The Story of Oscar

The time change has traumatized me. Well, maybe less traumatized and more makes-me-stay-up-late-so-getting-up-early-is-hard. What this means is that house project stuff is stalled. Which will disappoint no one reading this. Because I’ve discovered a secret about my readership. I suspect that you, like myself, are not DIY over-achievers.

You think I didn’t notice how much more you liked (and read) the goofy posts? You think I wasn’t seeing the yawns when I discussed the painting of my fireplace. OK, I admit that bored me too but when I manage to slog through something, I’m pretty amazed.

So rather than share my joy of caulking (but don’t worry, I’m writing that up too. Oh yes I am.) I thought I would write up a little about Oscar. My Oscar-doodle-doo. The good boy.

A few years ago, I was driving to Arizona for Christmas. I had a car jam-packed full of luggage and Christmas gifts. The car also was full of animals. I had three dogs at the time and my cat along for the ride. All of the dogs were greyhounds so they were big and filling up the back of the car.

We stopped for gas along the way. This was one of those truck stops where there is nothing else around for miles. I was walking into the building and noticed a dog standing in the Wendy’s drive thru. He was sniffing the air (hamburgers) but there was no one around that he might belong to. This truck stop was absolutely packed with cars (holiday traffic). There were lines waiting for the gas pumps so people were a little impatient and not paying a lot of attention. This little guy was going to get hit by a car any minute.

Fortunately, he let me pick him up. He was absolutely petrified right from the beginning. I looked around for anyone that might be unaware that their dog walked away from the car. Nothing. I went inside the truck stop and asked around. I asked the clerks to make an announcement over the loud speaker. After almost an hour, I just had to admit that this little guy was on his own.

Because there is nothing around the truck stop, someone had to have brought him and left him there.

So I squeezed him in the front seat with the cat. I bought him a couple of hamburgers (since he had seemed so interested in them before) but he was too scared to eat them. We continued on our way to Arizona. The first chance I got, I stopped at a Petsmart to get a collar and leash so we could safely do potty walks along the drive. He was so petrified when we got out of the car he just flattened himself out and didn’t move. I had to carry him in and carry him through the store.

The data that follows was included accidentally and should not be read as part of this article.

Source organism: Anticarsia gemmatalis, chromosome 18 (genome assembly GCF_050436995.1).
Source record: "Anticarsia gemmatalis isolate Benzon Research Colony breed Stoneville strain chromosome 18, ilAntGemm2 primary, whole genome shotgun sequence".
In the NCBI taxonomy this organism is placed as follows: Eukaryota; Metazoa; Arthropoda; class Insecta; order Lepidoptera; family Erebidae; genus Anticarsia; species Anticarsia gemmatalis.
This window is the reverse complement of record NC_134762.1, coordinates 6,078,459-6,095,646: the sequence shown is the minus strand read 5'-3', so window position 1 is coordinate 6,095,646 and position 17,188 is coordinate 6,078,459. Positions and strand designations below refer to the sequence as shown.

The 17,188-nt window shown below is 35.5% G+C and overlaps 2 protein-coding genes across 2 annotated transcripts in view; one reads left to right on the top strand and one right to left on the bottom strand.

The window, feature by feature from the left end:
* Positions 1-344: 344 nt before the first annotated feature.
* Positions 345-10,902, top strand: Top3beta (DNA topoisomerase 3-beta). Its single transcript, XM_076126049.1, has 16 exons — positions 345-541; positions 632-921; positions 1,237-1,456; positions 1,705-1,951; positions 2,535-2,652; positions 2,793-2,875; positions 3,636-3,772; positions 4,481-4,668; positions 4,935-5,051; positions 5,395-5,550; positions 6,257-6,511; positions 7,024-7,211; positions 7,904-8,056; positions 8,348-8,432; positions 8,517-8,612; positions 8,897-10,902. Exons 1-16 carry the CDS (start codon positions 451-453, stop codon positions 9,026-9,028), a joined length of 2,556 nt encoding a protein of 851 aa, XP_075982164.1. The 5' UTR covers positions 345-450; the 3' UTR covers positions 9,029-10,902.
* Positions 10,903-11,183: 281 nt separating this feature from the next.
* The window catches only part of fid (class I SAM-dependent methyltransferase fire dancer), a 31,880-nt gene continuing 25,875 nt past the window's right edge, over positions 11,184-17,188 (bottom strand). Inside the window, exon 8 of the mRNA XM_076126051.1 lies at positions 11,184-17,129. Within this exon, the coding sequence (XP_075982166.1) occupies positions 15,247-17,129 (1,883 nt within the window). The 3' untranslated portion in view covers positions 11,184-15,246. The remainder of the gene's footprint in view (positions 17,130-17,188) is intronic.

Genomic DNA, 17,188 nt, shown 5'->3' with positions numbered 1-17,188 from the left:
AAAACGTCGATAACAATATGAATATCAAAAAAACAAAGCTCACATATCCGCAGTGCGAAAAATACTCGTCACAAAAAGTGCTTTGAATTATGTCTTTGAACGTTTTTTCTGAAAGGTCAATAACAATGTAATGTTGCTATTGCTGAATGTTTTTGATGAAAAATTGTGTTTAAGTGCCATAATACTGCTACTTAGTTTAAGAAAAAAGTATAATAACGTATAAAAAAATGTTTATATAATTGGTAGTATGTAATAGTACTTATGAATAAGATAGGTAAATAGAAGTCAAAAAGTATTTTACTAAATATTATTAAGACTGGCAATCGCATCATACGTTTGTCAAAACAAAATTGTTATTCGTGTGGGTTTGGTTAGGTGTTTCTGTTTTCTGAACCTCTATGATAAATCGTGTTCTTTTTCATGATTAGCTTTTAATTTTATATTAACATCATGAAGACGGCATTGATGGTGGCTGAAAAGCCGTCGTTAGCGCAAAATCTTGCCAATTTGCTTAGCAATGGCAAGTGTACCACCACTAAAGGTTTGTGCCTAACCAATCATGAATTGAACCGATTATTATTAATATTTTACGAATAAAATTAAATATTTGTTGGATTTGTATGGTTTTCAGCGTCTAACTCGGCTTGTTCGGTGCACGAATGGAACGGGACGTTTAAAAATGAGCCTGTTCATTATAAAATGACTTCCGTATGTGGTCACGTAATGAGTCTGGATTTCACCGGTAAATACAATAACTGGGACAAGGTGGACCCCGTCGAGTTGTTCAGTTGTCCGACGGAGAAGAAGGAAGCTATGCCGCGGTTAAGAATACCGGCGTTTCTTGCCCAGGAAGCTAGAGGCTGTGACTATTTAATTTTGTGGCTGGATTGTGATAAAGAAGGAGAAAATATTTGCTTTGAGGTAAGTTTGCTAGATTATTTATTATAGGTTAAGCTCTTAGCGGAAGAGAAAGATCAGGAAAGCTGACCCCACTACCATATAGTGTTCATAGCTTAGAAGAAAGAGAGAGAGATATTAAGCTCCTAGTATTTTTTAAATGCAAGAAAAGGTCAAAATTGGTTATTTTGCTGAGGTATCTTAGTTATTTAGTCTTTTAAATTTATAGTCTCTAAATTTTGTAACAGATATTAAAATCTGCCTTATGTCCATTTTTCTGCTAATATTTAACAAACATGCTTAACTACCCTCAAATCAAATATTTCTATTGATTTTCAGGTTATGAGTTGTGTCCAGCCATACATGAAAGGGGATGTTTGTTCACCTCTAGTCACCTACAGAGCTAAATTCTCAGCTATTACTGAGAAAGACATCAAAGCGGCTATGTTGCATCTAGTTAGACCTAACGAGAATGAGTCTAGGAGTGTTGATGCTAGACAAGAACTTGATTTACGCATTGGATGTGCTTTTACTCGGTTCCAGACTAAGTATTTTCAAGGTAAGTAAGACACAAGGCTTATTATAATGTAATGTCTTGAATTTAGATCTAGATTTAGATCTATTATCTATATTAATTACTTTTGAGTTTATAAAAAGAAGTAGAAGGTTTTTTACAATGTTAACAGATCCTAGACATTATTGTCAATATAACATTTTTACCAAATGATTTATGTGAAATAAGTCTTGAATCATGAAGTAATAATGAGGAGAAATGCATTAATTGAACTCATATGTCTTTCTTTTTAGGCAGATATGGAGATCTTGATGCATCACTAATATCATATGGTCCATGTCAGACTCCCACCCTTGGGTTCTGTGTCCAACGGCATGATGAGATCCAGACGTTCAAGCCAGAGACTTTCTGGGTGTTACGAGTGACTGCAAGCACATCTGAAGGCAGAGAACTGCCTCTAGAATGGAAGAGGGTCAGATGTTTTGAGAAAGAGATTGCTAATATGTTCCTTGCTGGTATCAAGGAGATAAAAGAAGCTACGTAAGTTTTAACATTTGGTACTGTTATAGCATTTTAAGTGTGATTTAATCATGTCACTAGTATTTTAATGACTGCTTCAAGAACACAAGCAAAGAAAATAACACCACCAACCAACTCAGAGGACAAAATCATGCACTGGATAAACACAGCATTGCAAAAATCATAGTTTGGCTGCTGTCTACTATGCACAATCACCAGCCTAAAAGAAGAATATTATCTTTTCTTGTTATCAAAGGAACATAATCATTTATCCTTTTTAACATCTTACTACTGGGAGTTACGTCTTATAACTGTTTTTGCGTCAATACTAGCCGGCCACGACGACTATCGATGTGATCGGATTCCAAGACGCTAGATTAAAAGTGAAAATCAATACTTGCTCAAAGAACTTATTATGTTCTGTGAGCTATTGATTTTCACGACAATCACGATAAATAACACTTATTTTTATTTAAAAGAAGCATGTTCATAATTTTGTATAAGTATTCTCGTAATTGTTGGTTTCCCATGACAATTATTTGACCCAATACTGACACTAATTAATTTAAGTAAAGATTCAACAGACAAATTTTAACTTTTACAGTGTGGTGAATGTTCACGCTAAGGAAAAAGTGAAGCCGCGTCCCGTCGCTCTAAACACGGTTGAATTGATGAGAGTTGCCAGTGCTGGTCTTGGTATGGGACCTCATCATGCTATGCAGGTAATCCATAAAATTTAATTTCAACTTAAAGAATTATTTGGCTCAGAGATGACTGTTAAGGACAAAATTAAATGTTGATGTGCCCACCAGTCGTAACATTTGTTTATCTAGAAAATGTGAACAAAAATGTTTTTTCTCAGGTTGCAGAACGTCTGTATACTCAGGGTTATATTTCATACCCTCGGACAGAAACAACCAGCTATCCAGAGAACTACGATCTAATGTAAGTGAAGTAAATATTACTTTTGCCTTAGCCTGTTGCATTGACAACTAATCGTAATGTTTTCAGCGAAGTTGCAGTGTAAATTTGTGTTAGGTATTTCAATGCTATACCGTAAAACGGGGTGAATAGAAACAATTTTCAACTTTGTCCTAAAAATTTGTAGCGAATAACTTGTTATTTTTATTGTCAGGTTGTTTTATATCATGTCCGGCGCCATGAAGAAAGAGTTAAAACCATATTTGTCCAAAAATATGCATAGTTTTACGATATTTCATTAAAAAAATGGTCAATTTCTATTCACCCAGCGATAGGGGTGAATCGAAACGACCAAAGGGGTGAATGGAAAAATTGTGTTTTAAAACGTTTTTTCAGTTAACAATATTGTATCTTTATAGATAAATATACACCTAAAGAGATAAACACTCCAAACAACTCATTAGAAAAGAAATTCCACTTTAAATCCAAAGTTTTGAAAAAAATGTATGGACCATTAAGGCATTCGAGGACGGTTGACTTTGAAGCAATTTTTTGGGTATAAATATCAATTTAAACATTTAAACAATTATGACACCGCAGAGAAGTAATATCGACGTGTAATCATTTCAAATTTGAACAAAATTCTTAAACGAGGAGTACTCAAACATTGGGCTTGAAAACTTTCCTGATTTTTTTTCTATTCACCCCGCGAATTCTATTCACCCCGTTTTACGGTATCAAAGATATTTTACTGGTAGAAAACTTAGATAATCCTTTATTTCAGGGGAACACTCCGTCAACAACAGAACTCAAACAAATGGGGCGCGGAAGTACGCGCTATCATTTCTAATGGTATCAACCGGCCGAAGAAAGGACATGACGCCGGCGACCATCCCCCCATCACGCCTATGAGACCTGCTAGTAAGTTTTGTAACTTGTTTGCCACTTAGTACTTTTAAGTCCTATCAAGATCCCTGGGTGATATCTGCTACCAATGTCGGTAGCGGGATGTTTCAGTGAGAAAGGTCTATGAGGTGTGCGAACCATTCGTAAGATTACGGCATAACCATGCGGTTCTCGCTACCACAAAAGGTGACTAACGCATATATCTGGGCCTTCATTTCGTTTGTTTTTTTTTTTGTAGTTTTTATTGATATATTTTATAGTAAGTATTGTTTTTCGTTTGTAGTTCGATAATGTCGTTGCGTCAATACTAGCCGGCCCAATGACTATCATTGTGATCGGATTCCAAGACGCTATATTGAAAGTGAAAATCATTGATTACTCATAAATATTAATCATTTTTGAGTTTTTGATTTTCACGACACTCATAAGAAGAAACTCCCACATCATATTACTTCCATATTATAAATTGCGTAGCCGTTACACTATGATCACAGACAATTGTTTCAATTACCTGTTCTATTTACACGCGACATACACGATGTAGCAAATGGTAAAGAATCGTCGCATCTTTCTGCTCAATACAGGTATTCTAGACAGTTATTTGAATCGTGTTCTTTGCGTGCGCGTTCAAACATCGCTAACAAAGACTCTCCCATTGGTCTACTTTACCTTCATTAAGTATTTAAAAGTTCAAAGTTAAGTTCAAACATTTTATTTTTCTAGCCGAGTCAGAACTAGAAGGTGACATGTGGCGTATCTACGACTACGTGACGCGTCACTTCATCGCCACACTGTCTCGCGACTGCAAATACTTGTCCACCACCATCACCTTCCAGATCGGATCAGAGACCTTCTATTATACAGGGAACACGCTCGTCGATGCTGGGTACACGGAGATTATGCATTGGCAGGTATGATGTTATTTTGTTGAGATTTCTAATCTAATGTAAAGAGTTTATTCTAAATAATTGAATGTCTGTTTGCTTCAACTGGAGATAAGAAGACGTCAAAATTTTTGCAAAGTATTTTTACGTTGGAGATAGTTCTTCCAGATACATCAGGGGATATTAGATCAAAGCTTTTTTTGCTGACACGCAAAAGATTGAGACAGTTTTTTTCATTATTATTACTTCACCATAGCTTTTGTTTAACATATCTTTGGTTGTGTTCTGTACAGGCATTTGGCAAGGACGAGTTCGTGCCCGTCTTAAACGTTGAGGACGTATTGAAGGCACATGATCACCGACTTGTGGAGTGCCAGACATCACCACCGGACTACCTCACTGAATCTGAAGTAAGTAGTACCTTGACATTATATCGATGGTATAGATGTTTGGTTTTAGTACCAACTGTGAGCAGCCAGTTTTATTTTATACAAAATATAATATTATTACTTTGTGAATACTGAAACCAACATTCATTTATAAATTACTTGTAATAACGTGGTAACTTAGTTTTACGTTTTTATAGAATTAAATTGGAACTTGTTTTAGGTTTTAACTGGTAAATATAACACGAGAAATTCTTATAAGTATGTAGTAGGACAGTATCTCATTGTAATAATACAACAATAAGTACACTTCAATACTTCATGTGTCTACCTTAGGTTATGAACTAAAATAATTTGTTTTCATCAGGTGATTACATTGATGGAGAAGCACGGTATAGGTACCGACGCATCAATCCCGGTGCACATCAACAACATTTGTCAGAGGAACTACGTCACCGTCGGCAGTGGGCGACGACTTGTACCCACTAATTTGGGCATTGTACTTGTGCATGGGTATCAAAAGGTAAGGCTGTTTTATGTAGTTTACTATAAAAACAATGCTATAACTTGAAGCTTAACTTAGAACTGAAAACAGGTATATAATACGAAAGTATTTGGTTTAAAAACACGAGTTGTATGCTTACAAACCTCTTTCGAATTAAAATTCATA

Oscar, hours after finding him at the truck stop. Classic fear submissive body language.

At some point when I was holding him, I cuddled him and talked softly and something just clicked for him. He LOVED that. It was like he was starving. He kept crawling up against my chest for more. At one point, while I was driving on the freeway in LA, he was up in my lap (I know how unsafe the whole thing was, it was a tough situation) with his head resting on my left shoulder, kind of turned to the side. A car full of, what can only be described as “toughs” (if you’re 100 like me) was in the lane next to ours. These guys looked like they were right out of central casting for gang members. They saw Oscar cuddled up against my shoulder like that and even they smiled warmly.

I promise, he wasn’t in my lap most of the time. When he wasn’t, he was starting to do this. So the only danger here is me taking pictures while driving. Now you know what a dangerous rebel I am!

When we got to Arizona and he had a chance to be loved on by everyone and play with all the other dogs, he started to relax. I kept up trying to find his owners and then even started to investigate finding him a new home. One day, there was a moment, when I realized he had bonded with us and I just couldn’t make him feel abandoned again. I’ve fostered dogs before. It’s hard to see them leave for their new home but I can do it because it is the best thing for them. A lot of dogs even seem to understand they are being fostered and are cool going to the new home. Oscar was not going to be one of those though. He needed to be home.

The vet said he was young. Probably not quite a year old and he was quite under-weight. He has no enamel on his teeth which could be from early malnutrition.

So he was. And he still gets lots of cuddles.


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2 Responses to The Story of Oscar

  1. Sue says:

    Pookies are very interesting, and “ooh” inspiring!

  2. Pingback: Uh Oh, Coco - Love This Space

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